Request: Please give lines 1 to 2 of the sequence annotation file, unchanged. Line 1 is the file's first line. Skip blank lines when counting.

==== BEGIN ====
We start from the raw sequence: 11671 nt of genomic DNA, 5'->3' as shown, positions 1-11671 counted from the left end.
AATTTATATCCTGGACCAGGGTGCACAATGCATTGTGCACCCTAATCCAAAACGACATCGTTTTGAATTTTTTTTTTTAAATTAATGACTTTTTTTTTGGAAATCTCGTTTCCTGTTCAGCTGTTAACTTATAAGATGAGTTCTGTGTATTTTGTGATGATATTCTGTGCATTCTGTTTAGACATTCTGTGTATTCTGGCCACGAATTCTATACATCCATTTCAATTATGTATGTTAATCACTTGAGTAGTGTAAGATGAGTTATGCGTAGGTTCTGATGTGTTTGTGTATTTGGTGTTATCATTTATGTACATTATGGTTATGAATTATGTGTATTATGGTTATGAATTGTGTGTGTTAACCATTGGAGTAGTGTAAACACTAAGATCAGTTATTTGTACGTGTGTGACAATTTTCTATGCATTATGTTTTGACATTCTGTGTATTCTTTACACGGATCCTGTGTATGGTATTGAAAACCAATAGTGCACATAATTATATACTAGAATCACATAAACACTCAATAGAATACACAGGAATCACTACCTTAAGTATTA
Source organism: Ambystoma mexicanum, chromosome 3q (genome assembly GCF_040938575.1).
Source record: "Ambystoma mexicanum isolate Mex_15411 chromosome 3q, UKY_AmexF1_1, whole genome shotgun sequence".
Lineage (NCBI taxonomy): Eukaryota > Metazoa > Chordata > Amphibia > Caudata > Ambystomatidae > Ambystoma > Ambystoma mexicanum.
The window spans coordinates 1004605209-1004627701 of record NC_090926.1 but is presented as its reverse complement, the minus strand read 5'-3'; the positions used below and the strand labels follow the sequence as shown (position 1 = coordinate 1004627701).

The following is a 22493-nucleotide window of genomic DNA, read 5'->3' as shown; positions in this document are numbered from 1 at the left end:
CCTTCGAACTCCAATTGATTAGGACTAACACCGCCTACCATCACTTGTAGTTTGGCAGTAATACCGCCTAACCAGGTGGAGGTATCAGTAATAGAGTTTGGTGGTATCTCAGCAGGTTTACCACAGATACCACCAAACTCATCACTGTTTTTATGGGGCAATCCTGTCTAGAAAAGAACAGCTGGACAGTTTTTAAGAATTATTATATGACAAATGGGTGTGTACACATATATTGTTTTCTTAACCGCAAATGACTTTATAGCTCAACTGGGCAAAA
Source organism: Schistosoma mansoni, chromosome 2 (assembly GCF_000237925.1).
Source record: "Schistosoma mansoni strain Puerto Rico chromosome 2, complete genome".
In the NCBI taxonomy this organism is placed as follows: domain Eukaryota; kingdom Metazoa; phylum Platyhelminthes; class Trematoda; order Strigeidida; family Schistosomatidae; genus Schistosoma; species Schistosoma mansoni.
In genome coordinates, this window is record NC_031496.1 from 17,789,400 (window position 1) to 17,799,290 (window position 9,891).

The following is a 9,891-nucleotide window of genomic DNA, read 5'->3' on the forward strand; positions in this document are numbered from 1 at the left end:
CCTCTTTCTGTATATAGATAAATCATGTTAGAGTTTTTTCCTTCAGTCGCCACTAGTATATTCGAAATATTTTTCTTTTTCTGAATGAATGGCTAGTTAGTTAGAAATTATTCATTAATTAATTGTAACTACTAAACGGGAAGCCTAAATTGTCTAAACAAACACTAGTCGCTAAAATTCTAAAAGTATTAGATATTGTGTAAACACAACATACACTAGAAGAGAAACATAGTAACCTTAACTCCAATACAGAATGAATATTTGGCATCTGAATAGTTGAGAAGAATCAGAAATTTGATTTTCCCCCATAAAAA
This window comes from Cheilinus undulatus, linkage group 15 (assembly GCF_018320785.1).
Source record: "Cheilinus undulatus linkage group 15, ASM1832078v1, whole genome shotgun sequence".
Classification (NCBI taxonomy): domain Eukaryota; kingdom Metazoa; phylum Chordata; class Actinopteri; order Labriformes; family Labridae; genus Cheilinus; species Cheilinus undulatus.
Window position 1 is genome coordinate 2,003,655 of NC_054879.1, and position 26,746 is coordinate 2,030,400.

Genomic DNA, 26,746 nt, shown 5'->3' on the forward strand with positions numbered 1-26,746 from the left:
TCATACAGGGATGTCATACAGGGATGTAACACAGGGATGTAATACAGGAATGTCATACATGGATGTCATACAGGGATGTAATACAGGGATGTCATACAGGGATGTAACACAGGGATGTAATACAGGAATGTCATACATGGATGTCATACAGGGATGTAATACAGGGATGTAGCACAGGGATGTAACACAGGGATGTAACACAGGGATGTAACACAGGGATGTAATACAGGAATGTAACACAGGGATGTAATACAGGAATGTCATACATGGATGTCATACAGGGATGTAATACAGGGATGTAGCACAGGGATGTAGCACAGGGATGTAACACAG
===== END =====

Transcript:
We start from the raw sequence: 11671 nt of genomic DNA, 5'->3' as shown, positions 1-11671 counted from the left end.
AATTTATATCCTGGACCAGGGTGCACAATGCATTGTGCACCCTAATCCAAAACGACATCGTTTTGAATTTTTTTTTTTAAATTAATGACTTTTTTTTTGGAAATCTCGTTTCCTGTTCAGCTGTTAACTTATAAGATGAGTTCTGTGTATTTTGTGATGATATTCTGTGCATTCTGTTTAGACATTCTGTGTATTCTGGCCACGAATTCTATACATCCATTTCAATTATGTATGTTAATCACTTGAGTAGTGTAAGATGAGTTATGCGTAGGTTCTGATGTGTTTGTGTATTTGGTGTTATCATTTATGTACATTATGGTTATGAATTATGTGTATTATGGTTATGAATTGTGTGTGTTAACCATTGGAGTAGTGTAAACACTAAGATCAGTTATTTGTACGTGTGTGACAATTTTCTATGCATTATGTTTTGACATTCTGTGTATTCTTTACACGGATCCTGTGTATGGTATTGAAAACCAATAGTGCACATAATTATATACTAGAATCACATAAACACTCAATAGAATACACAGGAATCACTACCTTAAGTATTA